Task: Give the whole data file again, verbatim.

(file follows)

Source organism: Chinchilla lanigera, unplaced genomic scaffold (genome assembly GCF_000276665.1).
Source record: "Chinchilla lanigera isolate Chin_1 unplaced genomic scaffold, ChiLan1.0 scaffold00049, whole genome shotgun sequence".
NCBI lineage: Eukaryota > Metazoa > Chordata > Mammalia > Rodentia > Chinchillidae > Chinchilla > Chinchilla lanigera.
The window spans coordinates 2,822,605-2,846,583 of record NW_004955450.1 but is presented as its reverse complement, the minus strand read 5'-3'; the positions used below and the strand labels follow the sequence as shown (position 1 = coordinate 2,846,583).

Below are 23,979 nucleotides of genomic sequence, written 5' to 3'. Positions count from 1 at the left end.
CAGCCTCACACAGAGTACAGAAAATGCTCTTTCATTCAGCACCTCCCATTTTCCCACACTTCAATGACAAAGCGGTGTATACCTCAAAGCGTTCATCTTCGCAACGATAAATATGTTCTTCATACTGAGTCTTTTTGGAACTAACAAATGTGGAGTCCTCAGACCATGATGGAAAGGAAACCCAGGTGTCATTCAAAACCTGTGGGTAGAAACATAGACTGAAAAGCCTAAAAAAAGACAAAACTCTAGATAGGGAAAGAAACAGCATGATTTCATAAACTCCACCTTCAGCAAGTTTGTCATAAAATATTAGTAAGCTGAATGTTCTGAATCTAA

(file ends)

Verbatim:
Source organism: Chinchilla lanigera, unplaced genomic scaffold (genome assembly GCF_000276665.1).
Source record: "Chinchilla lanigera isolate Chin_1 unplaced genomic scaffold, ChiLan1.0 scaffold00049, whole genome shotgun sequence".
NCBI lineage: Eukaryota > Metazoa > Chordata > Mammalia > Rodentia > Chinchillidae > Chinchilla > Chinchilla lanigera.
The window spans coordinates 2,822,605-2,846,583 of record NW_004955450.1 but is presented as its reverse complement, the minus strand read 5'-3'; the positions used below and the strand labels follow the sequence as shown (position 1 = coordinate 2,846,583).

Below are 23,979 nucleotides of genomic sequence, written 5' to 3'. Positions count from 1 at the left end.
CAGCCTCACACAGAGTACAGAAAATGCTCTTTCATTCAGCACCTCCCATTTTCCCACACTTCAATGACAAAGCGGTGTATACCTCAAAGCGTTCATCTTCGCAACGATAAATATGTTCTTCATACTGAGTCTTTTTGGAACTAACAAATGTGGAGTCCTCAGACCATGATGGAAAGGAAACCCAGGTGTCATTCAAAACCTGTGGGTAGAAACATAGACTGAAAAGCCTAAAAAAAGACAAAACTCTAGATAGGGAAAGAAACAGCATGATTTCATAAACTCCACCTTCAGCAAGTTTGTCATAAAATATTAGTAAGCTGAATGTTCTGAATCTAA